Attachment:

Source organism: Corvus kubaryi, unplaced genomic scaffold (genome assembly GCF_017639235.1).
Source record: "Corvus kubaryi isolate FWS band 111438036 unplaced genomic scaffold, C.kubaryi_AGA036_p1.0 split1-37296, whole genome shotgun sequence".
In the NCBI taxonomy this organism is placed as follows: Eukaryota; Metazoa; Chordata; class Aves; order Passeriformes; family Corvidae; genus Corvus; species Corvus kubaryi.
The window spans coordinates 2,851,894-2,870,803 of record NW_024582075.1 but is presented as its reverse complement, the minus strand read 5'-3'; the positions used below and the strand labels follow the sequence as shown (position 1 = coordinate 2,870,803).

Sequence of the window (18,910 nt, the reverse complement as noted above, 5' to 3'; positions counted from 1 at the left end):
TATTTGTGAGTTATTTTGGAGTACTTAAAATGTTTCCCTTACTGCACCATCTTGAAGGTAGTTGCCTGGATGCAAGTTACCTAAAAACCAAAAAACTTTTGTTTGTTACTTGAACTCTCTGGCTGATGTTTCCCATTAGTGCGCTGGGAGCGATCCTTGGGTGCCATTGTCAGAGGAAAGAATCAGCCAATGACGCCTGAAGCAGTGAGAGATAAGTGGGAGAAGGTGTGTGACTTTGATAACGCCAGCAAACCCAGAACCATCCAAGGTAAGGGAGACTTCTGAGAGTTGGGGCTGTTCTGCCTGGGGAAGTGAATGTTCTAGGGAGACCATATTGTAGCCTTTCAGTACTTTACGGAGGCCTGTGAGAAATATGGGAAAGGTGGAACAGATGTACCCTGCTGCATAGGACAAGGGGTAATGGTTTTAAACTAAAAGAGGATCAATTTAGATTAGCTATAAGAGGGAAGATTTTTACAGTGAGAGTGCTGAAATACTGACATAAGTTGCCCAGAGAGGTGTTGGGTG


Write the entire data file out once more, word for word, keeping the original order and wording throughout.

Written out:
Source organism: Corvus kubaryi, unplaced genomic scaffold (genome assembly GCF_017639235.1).
Source record: "Corvus kubaryi isolate FWS band 111438036 unplaced genomic scaffold, C.kubaryi_AGA036_p1.0 split1-37296, whole genome shotgun sequence".
In the NCBI taxonomy this organism is placed as follows: Eukaryota; Metazoa; Chordata; class Aves; order Passeriformes; family Corvidae; genus Corvus; species Corvus kubaryi.
The window spans coordinates 2,851,894-2,870,803 of record NW_024582075.1 but is presented as its reverse complement, the minus strand read 5'-3'; the positions used below and the strand labels follow the sequence as shown (position 1 = coordinate 2,870,803).

Sequence of the window (18,910 nt, the reverse complement as noted above, 5' to 3'; positions counted from 1 at the left end):
TATTTGTGAGTTATTTTGGAGTACTTAAAATGTTTCCCTTACTGCACCATCTTGAAGGTAGTTGCCTGGATGCAAGTTACCTAAAAACCAAAAAACTTTTGTTTGTTACTTGAACTCTCTGGCTGATGTTTCCCATTAGTGCGCTGGGAGCGATCCTTGGGTGCCATTGTCAGAGGAAAGAATCAGCCAATGACGCCTGAAGCAGTGAGAGATAAGTGGGAGAAGGTGTGTGACTTTGATAACGCCAGCAAACCCAGAACCATCCAAGGTAAGGGAGACTTCTGAGAGTTGGGGCTGTTCTGCCTGGGGAAGTGAATGTTCTAGGGAGACCATATTGTAGCCTTTCAGTACTTTACGGAGGCCTGTGAGAAATATGGGAAAGGTGGAACAGATGTACCCTGCTGCATAGGACAAGGGGTAATGGTTTTAAACTAAAAGAGGATCAATTTAGATTAGCTATAAGAGGGAAGATTTTTACAGTGAGAGTGCTGAAATACTGACATAAGTTGCCCAGAGAGGTGTTGGGTG